Global food issues will become integrated into more of the curriculum within the University of California system as part of a larger global food initiative.
University of California President Janet Napolitano presented her ideas July 1 to the California State Board of Food and Agriculture.
The UC Global Food Initiative is intended to marshal the university’s resources — including curriculum and world-class research, student efforts and operational efforts in place across the university’s 10 campuses — to address global challenges related to food.
“This initiative grows out of a commitment made by all 10 UC campus chancellors and myself,” Napolitano said. “It is a commitment to work collectively to put a greater emphasis on what UC can do as a public research university, in one of the most robust agricultural regions in the world, to take on one of the world’s most pressing issues.”
Emphasizing student engagement, Napolitano announced the funding of three $2,500 President’s Global Food Initiative Student Fellowships to be awarded on each campus to undergraduate or graduate students. The fellowships will fund student research projects or internships.
Internally, campuses will heighten their collective purchasing power and dining practices to encourage sustainable farming practices, and model healthy eating and zero food waste; food pantries and farmers markets that exist on some campuses will be spread to all 10. Partnerships with K-12 school districts to enhance leveraging procurement for these purposes also will be explored.
Food issues in education
Food issues will be integrated into more undergraduate and graduate courses, catalogues of food-related courses will be developed, and demonstration gardens will be made available on each campus to increase opportunities for students to participate in experiential learning.
Data mining of existing information will be deployed to help develop insights and action plans for California agriculture and responses to climate change.
New policies will be enacted to allow small growers to serve as suppliers for UC campuses.
The food initiative will build on UC’s tradition of innovative agricultural research to support farmers and ranchers. Future efforts will build on work already begun by UC’s 10 campuses and its Division of Agriculture and Natural Resources (ANR) to address internal and external issues with a variety of approaches.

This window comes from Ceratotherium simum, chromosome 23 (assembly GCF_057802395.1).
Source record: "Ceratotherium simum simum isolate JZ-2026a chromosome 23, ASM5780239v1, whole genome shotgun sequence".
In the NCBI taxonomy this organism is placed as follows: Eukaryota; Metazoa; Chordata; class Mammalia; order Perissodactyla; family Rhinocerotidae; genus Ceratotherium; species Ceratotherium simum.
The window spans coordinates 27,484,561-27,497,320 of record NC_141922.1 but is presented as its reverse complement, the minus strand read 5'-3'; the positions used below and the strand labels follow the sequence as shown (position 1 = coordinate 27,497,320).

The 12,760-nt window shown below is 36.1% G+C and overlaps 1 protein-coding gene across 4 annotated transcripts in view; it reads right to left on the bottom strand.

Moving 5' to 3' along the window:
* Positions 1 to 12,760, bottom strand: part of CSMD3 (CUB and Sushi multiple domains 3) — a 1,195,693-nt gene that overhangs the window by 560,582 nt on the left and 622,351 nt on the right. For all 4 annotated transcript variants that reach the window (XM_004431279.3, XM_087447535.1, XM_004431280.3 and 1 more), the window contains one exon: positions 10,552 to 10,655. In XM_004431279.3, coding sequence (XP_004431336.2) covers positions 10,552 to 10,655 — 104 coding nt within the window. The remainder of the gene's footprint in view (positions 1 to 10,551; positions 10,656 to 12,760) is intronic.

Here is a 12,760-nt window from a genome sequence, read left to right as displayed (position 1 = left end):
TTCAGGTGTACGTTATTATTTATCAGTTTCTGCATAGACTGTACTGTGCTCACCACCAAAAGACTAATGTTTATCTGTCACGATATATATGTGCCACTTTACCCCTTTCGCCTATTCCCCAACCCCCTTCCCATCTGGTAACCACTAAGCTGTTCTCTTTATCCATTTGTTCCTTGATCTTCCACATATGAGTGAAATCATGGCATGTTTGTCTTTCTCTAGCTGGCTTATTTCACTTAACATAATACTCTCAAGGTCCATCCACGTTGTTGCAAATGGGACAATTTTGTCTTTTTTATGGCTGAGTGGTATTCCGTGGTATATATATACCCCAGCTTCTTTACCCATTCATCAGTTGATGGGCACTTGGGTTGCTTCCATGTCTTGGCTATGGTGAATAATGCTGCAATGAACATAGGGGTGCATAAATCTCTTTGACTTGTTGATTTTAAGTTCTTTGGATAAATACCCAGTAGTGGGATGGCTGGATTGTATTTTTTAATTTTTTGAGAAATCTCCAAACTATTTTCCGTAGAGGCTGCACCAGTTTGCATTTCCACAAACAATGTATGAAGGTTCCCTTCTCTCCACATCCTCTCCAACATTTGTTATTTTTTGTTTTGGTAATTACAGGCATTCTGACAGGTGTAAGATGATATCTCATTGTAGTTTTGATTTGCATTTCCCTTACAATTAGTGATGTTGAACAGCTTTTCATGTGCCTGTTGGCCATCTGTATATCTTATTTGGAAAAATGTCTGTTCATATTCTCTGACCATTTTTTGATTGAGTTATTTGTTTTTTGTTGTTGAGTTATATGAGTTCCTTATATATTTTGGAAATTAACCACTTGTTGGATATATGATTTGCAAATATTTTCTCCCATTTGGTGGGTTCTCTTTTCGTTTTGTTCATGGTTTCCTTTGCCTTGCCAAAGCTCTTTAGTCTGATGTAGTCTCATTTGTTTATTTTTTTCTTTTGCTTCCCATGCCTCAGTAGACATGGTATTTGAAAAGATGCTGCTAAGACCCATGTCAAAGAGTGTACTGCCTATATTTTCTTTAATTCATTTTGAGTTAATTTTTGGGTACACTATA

UC research, for example, taught Californians how to remove salts from the alkali soils in the Central Valley, transforming that barren landscape into one of the world’s most productive farming regions, Napolitano noted in her presentation to the CDFA board.
Today, the World Food Center at UC Davis stands with 26 other centers dedicated to food and agriculture on that campus. Students and faculty at UC Santa Cruz are transforming the field of agroecology. The Berkeley Food Institute is studying the relationship between pest control, conservation, and food safety on Central Coast farms. The cutting-edge Healthy Campus Initiative at UCLA taps all members of the campus community.
The initiative is not limited to seeking any single solution or set of solutions to the myriad food issues confronting the world, Napolitano said.
“The idea is to provide the intellectual and technical firepower, as well as the operational examples needed for communities in California and around the world to find pathways to a sustainable food future,” Napolitano said.
In describing the building blocks for the initiative, Napolitano noted that the university’s agricultural outreach and public service programs — in every California county and more than 100 nations — bring UC resources to individuals and communities to help them access safe, affordable and nutritious food while sustaining scarce natural resources.
The university’s work also will help inform and drive policy discussions from the local to the international levels, and expand partnerships with government agencies such as the California Department of Food and Agriculture.
“This initiative shows great vision and leadership from President Napolitano and the University of California,” said CDFA Secretary Karen Ross, “Climate change and population growth will greatly strain our ability to provide healthy food to people here and around the world.
“President Napolitano’s proposal to leverage the strategic assets of the entire UC organization makes it a valuable partner in addressing the significant challenges and opportunities for our production agriculture and food system.”